Structural determinants for high-affinity block of hERG potassium channels.Novartis Found Symp. 2005; 266:136-50; discussion 150-8.NF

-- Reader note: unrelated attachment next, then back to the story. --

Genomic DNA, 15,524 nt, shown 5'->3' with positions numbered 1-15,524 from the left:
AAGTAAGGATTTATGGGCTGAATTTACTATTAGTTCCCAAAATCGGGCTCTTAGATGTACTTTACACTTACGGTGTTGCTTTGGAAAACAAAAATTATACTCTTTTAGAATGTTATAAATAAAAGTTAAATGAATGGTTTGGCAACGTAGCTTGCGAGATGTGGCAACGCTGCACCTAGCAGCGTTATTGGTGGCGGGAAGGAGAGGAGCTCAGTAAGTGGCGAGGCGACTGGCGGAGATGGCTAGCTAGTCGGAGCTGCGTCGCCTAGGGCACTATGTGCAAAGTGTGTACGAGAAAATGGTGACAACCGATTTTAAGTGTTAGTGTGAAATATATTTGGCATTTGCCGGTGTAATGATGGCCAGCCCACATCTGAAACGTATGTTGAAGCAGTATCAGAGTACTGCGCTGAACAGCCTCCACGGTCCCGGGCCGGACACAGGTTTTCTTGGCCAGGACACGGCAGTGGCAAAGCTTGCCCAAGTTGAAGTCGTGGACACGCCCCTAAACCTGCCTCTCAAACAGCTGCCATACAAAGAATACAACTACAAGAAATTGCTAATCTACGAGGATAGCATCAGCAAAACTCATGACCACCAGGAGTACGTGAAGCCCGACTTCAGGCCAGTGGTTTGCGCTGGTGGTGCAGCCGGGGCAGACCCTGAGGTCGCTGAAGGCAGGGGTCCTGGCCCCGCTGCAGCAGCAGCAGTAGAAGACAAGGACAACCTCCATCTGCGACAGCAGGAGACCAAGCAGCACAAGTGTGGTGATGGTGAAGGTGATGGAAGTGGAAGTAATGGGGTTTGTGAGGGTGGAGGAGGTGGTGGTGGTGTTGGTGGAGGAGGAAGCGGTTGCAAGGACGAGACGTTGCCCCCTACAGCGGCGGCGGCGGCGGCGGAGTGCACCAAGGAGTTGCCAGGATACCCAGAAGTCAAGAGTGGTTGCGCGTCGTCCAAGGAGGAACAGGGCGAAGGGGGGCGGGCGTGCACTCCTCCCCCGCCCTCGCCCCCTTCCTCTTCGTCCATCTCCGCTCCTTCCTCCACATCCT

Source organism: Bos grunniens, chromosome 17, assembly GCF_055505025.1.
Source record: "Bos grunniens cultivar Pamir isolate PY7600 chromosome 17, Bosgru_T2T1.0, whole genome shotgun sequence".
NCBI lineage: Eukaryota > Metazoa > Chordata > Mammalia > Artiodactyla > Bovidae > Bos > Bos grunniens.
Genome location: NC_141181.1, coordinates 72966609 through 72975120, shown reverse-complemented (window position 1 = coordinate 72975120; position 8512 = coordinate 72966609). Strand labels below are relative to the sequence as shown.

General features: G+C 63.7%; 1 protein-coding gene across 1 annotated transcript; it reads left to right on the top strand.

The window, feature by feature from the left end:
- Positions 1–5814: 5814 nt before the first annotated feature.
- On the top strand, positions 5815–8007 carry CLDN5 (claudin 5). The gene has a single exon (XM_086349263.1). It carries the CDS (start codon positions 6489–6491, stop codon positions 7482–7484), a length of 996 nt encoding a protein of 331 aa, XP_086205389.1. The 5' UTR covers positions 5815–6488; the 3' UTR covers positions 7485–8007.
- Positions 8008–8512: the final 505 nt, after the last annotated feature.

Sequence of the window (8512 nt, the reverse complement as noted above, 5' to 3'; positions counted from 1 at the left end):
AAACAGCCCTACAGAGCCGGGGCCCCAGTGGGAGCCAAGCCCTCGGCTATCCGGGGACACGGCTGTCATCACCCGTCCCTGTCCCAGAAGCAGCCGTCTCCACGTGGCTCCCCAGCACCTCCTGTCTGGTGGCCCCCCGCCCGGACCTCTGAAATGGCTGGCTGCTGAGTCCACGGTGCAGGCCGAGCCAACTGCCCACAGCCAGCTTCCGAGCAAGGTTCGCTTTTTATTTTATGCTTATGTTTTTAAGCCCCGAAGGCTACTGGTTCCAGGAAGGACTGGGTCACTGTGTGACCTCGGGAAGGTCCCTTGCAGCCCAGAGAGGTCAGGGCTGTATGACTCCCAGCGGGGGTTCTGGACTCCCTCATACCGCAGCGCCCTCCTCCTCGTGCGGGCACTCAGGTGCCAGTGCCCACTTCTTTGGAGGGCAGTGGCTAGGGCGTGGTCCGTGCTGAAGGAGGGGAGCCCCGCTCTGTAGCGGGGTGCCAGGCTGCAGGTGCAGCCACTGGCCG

Drug-induced long QT syndrome is an abnormality of cardiac action potential repolarization that can induce arrhythmias and sudden death. This unwanted side effect of some medications is most frequently associated with block of hERG channels, even though it could theoretically result from inhibition of any K+ current with a role in repolarization. Recent studies suggest an explanation for why so many structurally diverse compounds preferentially block hERG. State dependent inhibition of hERG channel currents and slow kinetics for recovery from block suggest that many drugs bind within the inner cavity of the channel and are trapped by closure of the activation gate upon repolarization. Drug trapping studies indicate that the inner cavity of hERG is larger than other voltage-gated K+ channels. Scanning Ala mutagenesis of S6 and pore helix domains that line the inner cavity of hERG have demonstrated that two aromatic residues (Tyr652 and Phe656) are important sites of interaction for most blockers investigated so far. These residues are unique to the EAG channel family. Ser624 and Thr623 residues at the base of the pore helices are also critical for high-affinity binding for some compounds (e.g. methanesulfonanilides) but not others (cisapride, terfenadine, propafenone).